“In this electrifying literary debut, a young woman who channels the dead for a living crosses a dangerous line when she falls in love with one of her clients, whose wife died under mysterious circumstances.
In an unnamed city, Eurydice works for the Elysian Society, a private service that allows grieving clients to reconnect with lost loved ones. She and her fellow workers, known as “bodies”, wear the discarded belongings of the dead and swallow pills called lotuses to summon their spirits—numbing their own minds and losing themselves in the process. Edie has been a body at the Elysian Society for five years, an unusual record. Her success is the result of careful detachment: she seeks refuge in the lotuses’ anesthetic effects and distances herself from making personal connections with her clients.
But when Edie channels Sylvia, the dead wife of recent widower Patrick Braddock, she becomes obsessed with the glamorous couple. Despite the murky circumstances surrounding Sylvia’s drowning, Edie breaks her own rules and pursues Patrick, moving deeper into his life and summoning Sylvia outside the Elysian Society’s walls.
After years of hiding beneath the lotuses’ dulling effect, Edie discovers that the lines between her own desires and those of Sylvia have begun to blur, and takes increasing risks to keep Patrick within her grasp. Suddenly, she finds her quiet life unraveling as she grapples not only with Sylvia’s growing influence and the questions surrounding her death, but with her own long-buried secrets.
A tale of desire and obsession, deceit and dark secrets that defies easy categorization, The Possessions is a seductive, absorbing page-turner that builds to a shattering, unforgettable conclusion.”
My Thoughts: The Possessions certainly defies categorization; it also defies my understanding of its purpose. It is a story about obsession and identity, and yet Ms. Murphy never provides a clear resolution. It is an odd story in which you feel disgust and sympathy for Edie but ultimately never really care about her plight or how her story ends.
One of the issues with the story is a lack of answers. There are so many questions surrounding the Elysian Society, the work they do, how the lotuses work, and so forth but no answers to any of them. While it is easy to appreciate the lack of a set time and place of the novel, the temporal and geographic isolation is unnerving and frustrating. Because you only obtain Edie’s point of view and her public interactions are few, you have no idea how the rest of society views these temporary possessions, how one discovered they actually occur, or anything else that would build the scene for the reader. There is no context that would help the story to make sense, no past to create a backstory, and no future to establish hope.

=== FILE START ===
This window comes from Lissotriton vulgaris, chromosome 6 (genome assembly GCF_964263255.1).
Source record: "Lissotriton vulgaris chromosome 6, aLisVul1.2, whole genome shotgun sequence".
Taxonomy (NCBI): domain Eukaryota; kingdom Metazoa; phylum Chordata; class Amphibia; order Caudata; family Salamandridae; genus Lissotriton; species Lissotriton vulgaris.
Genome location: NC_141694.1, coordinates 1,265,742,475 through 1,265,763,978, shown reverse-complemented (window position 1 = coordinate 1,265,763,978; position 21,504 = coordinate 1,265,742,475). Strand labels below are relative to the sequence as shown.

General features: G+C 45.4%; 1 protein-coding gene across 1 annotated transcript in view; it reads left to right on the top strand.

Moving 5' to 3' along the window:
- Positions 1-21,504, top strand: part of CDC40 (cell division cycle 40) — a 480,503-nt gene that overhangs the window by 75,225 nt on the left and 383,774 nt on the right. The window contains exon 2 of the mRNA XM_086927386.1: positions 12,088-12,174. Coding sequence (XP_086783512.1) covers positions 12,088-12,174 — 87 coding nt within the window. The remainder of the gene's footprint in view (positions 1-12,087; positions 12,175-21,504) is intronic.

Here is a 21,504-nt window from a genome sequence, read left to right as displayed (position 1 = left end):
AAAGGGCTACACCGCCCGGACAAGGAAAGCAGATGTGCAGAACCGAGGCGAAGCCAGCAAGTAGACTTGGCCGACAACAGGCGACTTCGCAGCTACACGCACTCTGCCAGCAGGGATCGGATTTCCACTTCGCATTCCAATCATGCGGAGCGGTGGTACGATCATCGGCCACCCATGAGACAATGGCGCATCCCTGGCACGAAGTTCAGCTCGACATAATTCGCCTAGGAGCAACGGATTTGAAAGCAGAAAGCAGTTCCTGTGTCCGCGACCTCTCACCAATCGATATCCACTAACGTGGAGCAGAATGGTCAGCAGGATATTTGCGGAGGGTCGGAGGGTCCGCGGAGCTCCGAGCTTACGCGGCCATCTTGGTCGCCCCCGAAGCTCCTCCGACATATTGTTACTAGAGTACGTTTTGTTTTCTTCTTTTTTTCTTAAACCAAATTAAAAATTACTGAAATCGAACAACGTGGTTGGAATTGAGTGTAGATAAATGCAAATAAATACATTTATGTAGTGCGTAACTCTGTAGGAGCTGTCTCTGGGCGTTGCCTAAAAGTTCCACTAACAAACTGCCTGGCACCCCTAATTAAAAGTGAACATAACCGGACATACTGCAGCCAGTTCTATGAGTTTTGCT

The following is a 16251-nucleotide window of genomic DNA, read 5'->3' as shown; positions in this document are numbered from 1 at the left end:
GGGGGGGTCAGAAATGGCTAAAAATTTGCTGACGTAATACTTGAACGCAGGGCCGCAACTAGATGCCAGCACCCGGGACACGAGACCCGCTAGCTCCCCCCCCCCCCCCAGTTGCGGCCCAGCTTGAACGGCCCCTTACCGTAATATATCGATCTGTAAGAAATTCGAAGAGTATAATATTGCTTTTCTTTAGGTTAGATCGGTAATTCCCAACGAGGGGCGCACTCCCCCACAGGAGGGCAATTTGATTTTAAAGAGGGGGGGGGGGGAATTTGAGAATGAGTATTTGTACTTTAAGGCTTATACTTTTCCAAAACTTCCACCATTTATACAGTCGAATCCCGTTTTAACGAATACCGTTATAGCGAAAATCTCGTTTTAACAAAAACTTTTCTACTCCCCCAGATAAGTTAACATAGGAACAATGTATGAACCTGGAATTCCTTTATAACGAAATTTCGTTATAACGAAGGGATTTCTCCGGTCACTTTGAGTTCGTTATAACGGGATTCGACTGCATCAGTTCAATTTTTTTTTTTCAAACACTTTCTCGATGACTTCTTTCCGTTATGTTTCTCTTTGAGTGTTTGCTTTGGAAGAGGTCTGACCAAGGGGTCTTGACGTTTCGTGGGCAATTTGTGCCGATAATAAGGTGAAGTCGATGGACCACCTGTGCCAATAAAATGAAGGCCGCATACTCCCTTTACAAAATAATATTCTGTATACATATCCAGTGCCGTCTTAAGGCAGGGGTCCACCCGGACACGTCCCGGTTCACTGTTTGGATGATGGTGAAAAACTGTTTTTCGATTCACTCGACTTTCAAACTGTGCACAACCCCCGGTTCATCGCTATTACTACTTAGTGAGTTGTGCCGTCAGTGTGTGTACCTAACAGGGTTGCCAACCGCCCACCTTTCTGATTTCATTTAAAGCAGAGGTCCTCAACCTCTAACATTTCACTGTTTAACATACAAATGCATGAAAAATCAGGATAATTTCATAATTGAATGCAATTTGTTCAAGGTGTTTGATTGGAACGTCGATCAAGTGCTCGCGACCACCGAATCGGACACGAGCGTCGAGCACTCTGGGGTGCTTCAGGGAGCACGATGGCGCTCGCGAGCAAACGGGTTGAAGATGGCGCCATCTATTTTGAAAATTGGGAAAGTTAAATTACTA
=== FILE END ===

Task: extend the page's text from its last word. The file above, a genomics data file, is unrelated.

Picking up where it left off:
Edie is equally frustrating as a narrator. She is obviously hiding something which, like any good thriller, remains a central element of the story. However, she is also smug in her superiority for keeping herself remote and being the best body at the Elysian Society. She takes tremendous pride in working there for five years, and that pride drives her thoughts and actions. However, that same aloofness that makes her an excellent employee also makes her almost sub-human. She is not a character with whom you can easily identify, nor do you want to. Her obsession with her client does nothing to humanize her because she remains clinically detached from the relationship, hiding behind Sylvia’s and Patrick’s needs rather than confronting that which has her hiding.
There is a myriad of psychological issues at play within the novel and particularly with Edie. However, to want to unravel them one must care about the subject. In the case of The Possessions, I did not care enough to want to dwell on the psychology of the Edie. It made no difference to me whether she found happiness or not. It is as if I absorbed some of Edie’s remoteness, thereby keeping my emotional distance from the story. This makes it a disappointing read if only because a cover that luscious deserves a fabulous story, and this is not it.